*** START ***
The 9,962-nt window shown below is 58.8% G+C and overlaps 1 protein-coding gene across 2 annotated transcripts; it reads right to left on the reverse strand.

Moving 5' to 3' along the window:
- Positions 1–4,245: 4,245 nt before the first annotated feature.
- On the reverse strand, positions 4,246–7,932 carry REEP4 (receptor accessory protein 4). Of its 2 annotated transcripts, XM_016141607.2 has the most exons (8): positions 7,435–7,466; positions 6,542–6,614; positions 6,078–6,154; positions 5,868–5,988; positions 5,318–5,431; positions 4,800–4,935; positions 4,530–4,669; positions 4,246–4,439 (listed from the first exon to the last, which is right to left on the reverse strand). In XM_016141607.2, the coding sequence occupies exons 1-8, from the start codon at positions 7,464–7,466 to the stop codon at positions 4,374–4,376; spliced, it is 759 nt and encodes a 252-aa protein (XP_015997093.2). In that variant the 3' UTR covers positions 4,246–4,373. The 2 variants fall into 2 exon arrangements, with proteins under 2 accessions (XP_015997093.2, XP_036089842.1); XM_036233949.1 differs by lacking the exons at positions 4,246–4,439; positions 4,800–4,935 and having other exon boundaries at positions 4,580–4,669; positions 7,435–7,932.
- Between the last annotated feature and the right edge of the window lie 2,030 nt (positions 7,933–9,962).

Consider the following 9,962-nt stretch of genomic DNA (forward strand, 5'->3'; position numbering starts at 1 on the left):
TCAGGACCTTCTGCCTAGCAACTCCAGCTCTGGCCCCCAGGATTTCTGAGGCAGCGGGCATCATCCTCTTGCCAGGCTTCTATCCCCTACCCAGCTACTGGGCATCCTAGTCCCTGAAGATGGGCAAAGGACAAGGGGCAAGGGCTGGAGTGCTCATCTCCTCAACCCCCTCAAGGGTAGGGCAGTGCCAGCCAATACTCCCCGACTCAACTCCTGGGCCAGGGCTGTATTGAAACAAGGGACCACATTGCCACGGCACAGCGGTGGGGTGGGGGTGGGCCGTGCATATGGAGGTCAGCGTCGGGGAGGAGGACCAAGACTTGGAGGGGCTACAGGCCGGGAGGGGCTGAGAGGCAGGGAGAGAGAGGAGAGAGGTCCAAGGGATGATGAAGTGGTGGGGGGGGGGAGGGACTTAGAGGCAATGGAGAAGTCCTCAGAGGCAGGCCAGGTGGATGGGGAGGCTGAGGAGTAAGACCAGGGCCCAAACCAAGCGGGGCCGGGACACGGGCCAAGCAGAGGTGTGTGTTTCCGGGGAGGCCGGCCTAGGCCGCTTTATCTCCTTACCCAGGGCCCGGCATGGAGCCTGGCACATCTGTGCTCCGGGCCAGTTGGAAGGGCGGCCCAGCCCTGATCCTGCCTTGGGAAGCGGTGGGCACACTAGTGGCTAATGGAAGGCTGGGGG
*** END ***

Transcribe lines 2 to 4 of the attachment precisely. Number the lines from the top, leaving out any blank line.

Moving 5' to 3' along the window:
- Positions 1–4,245: 4,245 nt before the first annotated feature.
- On the reverse strand, positions 4,246–7,932 carry REEP4 (receptor accessory protein 4). Of its 2 annotated transcripts, XM_016141607.2 has the most exons (8): positions 7,435–7,466; positions 6,542–6,614; positions 6,078–6,154; positions 5,868–5,988; positions 5,318–5,431; positions 4,800–4,935; positions 4,530–4,669; positions 4,246–4,439 (listed from the first exon to the last, which is right to left on the reverse strand). In XM_016141607.2, the coding sequence occupies exons 1-8, from the start codon at positions 7,464–7,466 to the stop codon at positions 4,374–4,376; spliced, it is 759 nt and encodes a 252-aa protein (XP_015997093.2). In that variant the 3' UTR covers positions 4,246–4,373. The 2 variants fall into 2 exon arrangements, with proteins under 2 accessions (XP_015997093.2, XP_036089842.1); XM_036233949.1 differs by lacking the exons at positions 4,246–4,439; positions 4,800–4,935 and having other exon boundaries at positions 4,580–4,669; positions 7,435–7,932.